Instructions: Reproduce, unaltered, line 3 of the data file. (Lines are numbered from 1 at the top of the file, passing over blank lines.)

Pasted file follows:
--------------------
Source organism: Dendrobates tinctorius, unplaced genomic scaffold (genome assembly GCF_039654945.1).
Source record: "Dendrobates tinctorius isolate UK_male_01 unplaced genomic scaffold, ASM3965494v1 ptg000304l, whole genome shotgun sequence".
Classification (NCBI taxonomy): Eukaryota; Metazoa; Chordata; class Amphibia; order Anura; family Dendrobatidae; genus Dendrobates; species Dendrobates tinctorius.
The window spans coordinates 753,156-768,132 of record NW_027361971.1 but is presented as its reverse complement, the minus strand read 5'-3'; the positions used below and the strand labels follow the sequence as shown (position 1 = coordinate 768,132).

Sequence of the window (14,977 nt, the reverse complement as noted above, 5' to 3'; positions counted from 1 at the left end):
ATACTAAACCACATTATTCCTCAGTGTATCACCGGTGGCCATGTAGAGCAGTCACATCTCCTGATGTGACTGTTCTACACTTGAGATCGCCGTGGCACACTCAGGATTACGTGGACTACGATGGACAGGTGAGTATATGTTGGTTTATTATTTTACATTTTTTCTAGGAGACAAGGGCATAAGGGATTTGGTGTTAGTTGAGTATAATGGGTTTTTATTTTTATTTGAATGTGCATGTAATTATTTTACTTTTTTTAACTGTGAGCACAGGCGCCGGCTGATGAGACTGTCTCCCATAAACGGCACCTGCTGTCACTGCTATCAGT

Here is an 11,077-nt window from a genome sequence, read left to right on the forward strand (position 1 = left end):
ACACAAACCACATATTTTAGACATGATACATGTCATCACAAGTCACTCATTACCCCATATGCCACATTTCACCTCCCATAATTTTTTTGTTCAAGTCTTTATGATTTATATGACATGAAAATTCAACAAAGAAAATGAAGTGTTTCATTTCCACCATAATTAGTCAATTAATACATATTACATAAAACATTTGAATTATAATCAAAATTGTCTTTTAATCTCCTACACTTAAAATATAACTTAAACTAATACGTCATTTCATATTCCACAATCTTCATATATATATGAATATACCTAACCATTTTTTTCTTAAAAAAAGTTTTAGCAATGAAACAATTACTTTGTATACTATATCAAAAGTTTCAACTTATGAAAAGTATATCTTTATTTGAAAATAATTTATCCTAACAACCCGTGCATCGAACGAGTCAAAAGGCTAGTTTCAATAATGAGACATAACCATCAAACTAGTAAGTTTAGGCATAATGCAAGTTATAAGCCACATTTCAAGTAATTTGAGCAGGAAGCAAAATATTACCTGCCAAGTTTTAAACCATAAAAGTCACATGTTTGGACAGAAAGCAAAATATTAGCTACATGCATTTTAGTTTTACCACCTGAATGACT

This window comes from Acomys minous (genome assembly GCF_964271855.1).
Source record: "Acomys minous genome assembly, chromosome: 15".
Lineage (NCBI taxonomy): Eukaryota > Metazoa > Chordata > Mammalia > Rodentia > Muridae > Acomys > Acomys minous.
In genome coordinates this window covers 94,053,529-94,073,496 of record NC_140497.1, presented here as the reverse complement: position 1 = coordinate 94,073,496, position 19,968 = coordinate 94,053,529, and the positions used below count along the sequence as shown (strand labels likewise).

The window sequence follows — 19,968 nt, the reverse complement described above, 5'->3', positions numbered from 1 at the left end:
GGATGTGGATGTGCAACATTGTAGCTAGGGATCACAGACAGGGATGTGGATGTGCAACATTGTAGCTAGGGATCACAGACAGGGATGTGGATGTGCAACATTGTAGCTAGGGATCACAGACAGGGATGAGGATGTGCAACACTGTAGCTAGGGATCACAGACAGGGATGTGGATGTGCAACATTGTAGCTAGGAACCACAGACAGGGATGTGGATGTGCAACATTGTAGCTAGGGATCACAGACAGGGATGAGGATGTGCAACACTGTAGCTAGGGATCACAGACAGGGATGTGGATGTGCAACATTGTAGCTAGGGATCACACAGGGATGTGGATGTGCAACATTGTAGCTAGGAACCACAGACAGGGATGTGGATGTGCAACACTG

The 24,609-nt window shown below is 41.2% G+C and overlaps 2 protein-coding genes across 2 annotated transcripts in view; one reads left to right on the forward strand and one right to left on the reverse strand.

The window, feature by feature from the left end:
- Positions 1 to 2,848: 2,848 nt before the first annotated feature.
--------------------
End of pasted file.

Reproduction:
Classification (NCBI taxonomy): Eukaryota; Metazoa; Chordata; class Amphibia; order Anura; family Dendrobatidae; genus Dendrobates; species Dendrobates tinctorius.